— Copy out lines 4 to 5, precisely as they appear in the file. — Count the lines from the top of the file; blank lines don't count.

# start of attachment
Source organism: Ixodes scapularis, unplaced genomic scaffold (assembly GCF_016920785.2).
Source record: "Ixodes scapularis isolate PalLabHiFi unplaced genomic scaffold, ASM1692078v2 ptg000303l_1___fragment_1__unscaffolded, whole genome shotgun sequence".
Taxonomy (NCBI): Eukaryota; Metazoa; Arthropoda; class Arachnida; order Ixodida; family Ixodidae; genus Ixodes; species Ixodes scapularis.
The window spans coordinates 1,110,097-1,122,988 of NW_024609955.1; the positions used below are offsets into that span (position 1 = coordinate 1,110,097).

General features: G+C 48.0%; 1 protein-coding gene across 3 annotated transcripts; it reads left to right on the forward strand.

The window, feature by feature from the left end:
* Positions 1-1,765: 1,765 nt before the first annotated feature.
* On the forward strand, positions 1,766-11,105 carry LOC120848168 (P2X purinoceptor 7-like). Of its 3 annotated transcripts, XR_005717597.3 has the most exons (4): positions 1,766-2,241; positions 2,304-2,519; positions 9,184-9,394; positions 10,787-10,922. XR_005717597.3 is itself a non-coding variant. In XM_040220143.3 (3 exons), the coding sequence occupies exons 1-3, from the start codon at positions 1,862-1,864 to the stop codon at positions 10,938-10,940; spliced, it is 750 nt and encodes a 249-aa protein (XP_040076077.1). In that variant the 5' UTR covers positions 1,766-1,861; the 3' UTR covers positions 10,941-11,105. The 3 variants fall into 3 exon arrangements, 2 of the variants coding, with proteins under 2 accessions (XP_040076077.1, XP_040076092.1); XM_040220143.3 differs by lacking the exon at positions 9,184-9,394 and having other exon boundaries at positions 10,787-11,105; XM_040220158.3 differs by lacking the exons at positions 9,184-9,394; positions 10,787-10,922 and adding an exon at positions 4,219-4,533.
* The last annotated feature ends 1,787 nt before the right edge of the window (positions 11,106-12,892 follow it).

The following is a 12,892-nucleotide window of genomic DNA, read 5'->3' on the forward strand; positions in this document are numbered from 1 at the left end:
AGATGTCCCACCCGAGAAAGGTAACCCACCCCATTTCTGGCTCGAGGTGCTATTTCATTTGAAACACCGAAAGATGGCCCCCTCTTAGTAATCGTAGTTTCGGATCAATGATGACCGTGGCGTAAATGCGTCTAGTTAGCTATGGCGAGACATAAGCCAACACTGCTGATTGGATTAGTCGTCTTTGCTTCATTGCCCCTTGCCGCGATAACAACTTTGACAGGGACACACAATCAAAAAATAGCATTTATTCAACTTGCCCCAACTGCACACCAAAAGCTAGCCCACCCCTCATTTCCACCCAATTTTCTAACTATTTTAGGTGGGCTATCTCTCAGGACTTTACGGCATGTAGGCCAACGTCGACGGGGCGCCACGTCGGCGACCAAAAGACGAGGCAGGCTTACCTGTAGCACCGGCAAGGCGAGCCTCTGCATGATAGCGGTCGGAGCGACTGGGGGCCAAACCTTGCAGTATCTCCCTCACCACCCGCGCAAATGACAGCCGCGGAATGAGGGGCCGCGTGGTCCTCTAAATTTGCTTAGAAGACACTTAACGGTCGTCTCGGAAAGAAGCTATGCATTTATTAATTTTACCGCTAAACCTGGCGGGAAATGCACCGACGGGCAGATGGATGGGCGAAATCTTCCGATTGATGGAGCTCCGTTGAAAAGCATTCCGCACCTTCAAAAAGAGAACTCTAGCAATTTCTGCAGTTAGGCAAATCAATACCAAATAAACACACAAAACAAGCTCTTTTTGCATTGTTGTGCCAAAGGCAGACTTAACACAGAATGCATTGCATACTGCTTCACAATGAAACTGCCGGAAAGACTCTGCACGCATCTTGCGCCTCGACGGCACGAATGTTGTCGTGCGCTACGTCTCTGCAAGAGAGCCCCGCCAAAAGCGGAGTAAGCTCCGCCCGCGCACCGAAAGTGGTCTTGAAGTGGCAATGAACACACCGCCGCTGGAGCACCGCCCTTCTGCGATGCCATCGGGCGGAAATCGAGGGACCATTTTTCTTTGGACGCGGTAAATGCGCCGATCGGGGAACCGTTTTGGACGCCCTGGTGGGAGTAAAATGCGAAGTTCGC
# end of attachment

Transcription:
The window spans coordinates 1,110,097-1,122,988 of NW_024609955.1; the positions used below are offsets into that span (position 1 = coordinate 1,110,097).

General features: G+C 48.0%; 1 protein-coding gene across 3 annotated transcripts; it reads left to right on the forward strand.